The Writing Process Part 10 – Read Your Manuscript Out Loud

Don’t neglect the last, and most important step in the writing process: reading your work out loud.

A few weeks ago, a friend of mine asked via Twitter: “Mrs. @mbweston, what’s your writing process?” To answer his question, I’ve been writing a series of blog posts about how I go about my personal writing process. So far, we’ve covered:

You’ve applied the changes your advance readers suggested, and you are ready to send your manuscript to the publisher, right?

Not yet.

I highly suggest, if possible, that you read the story out loud. This might sound crazy, but it’s a good final step to catch the rest of the errors you might have missed. (I admit I have skipped this step more than once when I have been on deadline, but I don’t recommend it unless it’s necessary.)

When I first read through A Prophecy Forgotten (my first novel) out loud, it took me about 12 hours, and I lost my voice. Now, I use a text-to-speech website: http://text-to-speech.imtransl0ator.net/. It reads exactly what I have written, such as when I write though and meant through. You can also download text-to-speech apps on your smart phone or tablet.

These are a few things you will catch when you read your manuscript out loud. (Remember, I’ve compiled this list because I’ve made all of these mistakes and only caught them when I read my manuscript out loud.):

  • Missing words. Believe it or not, when you read, your brain inserts words that aren’t there that are supposed to be there. Somehow, the process of speaking what your read forces your brain to read what is actually there.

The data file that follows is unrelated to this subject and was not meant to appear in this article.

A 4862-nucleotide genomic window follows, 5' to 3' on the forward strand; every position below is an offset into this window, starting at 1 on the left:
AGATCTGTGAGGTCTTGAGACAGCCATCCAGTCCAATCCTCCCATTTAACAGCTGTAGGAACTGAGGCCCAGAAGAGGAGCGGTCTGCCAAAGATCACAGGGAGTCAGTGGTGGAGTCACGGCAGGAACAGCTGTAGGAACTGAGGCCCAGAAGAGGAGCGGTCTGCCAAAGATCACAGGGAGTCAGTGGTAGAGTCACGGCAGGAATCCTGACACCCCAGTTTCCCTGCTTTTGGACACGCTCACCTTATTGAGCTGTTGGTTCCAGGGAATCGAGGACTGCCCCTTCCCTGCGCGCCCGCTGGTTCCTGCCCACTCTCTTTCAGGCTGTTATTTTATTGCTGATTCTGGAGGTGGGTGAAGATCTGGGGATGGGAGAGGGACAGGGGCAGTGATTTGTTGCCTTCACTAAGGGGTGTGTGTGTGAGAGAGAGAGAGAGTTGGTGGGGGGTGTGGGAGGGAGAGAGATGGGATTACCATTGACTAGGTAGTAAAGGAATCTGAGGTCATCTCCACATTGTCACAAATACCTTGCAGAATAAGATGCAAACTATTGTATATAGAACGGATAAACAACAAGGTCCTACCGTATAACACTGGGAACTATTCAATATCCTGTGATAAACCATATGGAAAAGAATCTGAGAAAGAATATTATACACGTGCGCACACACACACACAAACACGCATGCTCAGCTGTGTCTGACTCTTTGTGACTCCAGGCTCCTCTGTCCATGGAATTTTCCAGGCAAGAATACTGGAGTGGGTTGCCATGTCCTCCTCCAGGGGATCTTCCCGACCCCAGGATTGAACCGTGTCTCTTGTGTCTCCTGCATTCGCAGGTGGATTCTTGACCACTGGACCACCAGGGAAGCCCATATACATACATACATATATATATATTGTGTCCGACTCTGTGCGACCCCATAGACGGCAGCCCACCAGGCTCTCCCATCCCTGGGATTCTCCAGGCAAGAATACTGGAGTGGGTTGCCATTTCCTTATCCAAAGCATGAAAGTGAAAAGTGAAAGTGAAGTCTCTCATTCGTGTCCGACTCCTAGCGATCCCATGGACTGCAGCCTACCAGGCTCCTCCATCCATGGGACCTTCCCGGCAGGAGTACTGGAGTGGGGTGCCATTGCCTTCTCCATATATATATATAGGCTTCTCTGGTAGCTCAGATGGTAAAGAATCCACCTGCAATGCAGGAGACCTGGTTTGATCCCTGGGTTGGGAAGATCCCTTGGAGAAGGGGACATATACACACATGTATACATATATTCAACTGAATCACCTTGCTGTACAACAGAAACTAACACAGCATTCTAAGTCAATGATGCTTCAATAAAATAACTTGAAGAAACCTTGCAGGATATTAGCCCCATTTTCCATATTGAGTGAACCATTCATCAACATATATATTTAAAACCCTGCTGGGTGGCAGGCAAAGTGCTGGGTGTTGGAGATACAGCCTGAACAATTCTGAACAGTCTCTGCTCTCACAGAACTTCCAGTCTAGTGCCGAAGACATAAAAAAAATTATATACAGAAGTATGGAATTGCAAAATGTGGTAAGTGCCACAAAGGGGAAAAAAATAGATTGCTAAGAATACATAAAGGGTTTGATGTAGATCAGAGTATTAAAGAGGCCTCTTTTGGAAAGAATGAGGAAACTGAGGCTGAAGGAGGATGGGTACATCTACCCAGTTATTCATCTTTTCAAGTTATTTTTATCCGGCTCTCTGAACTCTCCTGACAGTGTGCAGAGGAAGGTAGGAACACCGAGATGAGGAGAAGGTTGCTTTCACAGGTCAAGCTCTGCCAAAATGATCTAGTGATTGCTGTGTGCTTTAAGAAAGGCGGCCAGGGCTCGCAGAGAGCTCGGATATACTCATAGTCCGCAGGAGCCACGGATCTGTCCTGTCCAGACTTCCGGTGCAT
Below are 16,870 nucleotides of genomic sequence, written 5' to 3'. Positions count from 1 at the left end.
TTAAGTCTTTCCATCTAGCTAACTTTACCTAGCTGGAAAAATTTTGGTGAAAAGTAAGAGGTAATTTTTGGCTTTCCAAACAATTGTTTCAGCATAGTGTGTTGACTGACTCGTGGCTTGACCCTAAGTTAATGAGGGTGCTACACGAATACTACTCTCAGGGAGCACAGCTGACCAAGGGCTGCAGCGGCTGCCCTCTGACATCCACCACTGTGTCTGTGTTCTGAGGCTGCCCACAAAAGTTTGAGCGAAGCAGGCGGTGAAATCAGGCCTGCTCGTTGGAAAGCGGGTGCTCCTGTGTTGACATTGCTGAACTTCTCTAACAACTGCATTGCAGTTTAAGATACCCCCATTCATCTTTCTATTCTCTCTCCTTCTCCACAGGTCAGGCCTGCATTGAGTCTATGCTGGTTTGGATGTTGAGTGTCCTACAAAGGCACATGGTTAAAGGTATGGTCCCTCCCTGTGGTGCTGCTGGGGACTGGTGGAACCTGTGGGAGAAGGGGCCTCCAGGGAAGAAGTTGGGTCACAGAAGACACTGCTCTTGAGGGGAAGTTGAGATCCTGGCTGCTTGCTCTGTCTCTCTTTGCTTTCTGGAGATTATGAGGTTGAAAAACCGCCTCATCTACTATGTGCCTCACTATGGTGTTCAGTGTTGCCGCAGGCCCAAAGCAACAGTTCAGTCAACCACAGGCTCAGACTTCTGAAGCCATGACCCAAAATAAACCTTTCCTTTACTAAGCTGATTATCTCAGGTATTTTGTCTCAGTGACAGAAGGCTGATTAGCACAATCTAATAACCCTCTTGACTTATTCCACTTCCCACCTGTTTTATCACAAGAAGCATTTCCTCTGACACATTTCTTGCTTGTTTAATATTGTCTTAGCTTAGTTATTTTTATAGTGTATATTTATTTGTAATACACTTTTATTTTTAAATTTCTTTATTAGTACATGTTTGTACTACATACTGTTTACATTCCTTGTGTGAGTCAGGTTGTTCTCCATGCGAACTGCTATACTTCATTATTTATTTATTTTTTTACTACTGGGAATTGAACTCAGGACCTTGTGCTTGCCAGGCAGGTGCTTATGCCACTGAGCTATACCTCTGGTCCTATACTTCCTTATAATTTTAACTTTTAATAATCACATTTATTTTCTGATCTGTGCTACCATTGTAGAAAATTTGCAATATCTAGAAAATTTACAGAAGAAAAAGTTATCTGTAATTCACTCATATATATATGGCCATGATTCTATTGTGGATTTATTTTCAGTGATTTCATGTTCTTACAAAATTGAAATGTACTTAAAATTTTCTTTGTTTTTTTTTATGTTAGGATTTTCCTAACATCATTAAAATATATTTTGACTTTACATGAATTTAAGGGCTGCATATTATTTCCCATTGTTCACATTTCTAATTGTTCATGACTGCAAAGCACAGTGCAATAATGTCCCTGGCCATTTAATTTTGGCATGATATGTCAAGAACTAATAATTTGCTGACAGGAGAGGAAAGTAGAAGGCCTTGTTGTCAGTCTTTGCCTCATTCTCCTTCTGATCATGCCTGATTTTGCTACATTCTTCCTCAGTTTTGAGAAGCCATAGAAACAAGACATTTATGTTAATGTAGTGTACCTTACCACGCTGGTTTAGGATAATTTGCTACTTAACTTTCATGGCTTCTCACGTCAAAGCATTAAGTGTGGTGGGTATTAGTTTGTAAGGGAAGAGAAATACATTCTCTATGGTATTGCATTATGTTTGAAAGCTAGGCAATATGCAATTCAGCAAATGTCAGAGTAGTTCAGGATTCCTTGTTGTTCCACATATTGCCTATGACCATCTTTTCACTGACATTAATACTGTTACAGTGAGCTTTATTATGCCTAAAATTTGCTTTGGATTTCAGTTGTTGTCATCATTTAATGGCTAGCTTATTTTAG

• Words that look similar but aren’t. Though and through are good examples of this.
  • Words that sound similar but aren’t. Two, too, and to.
  • Missing commas. I find several places where I need commas when I read out loud.
  • Run-on sentences. That triple compound sentence you thought was so brilliant simply might not read well. I’m the compound sentence queen, and I’m convinced half of the periods in my novels wouldn’t exist without reading my work out loud.
  • Final cut/paste problems. I’ve often done a cut and paste and neglected to reread the sentence to make sure it makes sense.
  • Grammar problems resulting from grammar fixes. Sometimes a grammar fix requires fixing more than one word. For instance, if you want to change “He had been waiting,” to “He waited,” you need to change three words. If you read it out loud, you might discover your “corrected” sentence actually reads: “He waiting.”
  • Silly dialogue. You will find that some of your dialogue sounds incredibly stupid when you read it out loud. Don’t beat yourself up over it. Fix it.
  • Other places full of “stupid”. Sometimes, phrases sound brilliant in our heads, yet cheesy when we actually hear the words out loud. You want to catch all of your stupid phrases before your publisher and your readers do.

Read your manuscript out loud and send it off as soon as possible, especially since you are probably sick of it by now. Once it’s gone, make sure to reward yourself for all your hard work! You deserve it!

Fantasy novelist M. B. Weston is the author of The Elysian Chronicles, a fantasy series about guardian angel warfare and treason. Weston speaks to children, teens, and adults about writing and the process of getting published. For more information on M. B. Weston, visit www.mbweston.com. Find out more about The Elysian Chronicles at www.elysianchronicles.com.

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About M. B. Weston